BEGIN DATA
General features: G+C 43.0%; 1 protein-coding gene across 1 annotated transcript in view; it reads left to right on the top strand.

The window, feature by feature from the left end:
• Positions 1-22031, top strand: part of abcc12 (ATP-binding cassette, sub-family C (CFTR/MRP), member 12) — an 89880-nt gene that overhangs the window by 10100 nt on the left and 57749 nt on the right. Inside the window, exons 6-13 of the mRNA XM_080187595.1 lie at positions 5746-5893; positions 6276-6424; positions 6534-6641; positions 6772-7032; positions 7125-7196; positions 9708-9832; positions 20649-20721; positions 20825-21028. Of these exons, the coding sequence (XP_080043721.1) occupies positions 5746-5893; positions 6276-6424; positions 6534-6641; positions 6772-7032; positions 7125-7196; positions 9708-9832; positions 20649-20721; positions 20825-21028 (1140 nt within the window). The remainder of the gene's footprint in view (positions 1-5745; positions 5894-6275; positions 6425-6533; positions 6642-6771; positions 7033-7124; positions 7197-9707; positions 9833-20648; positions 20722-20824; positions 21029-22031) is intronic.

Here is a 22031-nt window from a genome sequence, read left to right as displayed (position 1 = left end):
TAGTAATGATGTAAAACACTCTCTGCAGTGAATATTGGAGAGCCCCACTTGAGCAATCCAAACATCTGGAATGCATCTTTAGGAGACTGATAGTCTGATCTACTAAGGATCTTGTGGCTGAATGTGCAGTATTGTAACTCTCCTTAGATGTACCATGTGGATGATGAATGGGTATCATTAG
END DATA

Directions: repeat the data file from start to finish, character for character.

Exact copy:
General features: G+C 43.0%; 1 protein-coding gene across 1 annotated transcript in view; it reads left to right on the top strand.

The window, feature by feature from the left end:
• Positions 1-22031, top strand: part of abcc12 (ATP-binding cassette, sub-family C (CFTR/MRP), member 12) — an 89880-nt gene that overhangs the window by 10100 nt on the left and 57749 nt on the right. Inside the window, exons 6-13 of the mRNA XM_080187595.1 lie at positions 5746-5893; positions 6276-6424; positions 6534-6641; positions 6772-7032; positions 7125-7196; positions 9708-9832; positions 20649-20721; positions 20825-21028. Of these exons, the coding sequence (XP_080043721.1) occupies positions 5746-5893; positions 6276-6424; positions 6534-6641; positions 6772-7032; positions 7125-7196; positions 9708-9832; positions 20649-20721; positions 20825-21028 (1140 nt within the window). The remainder of the gene's footprint in view (positions 1-5745; positions 5894-6275; positions 6425-6533; positions 6642-6771; positions 7033-7124; positions 7197-9707; positions 9833-20648; positions 20722-20824; positions 21029-22031) is intronic.

Here is a 22031-nt window from a genome sequence, read left to right as displayed (position 1 = left end):
TAGTAATGATGTAAAACACTCTCTGCAGTGAATATTGGAGAGCCCCACTTGAGCAATCCAAACATCTGGAATGCATCTTTAGGAGACTGATAGTCTGATCTACTAAGGATCTTGTGGCTGAATGTGCAGTATTGTAACTCTCCTTAGATGTACCATGTGGATGATGAATGGGTATCATTAG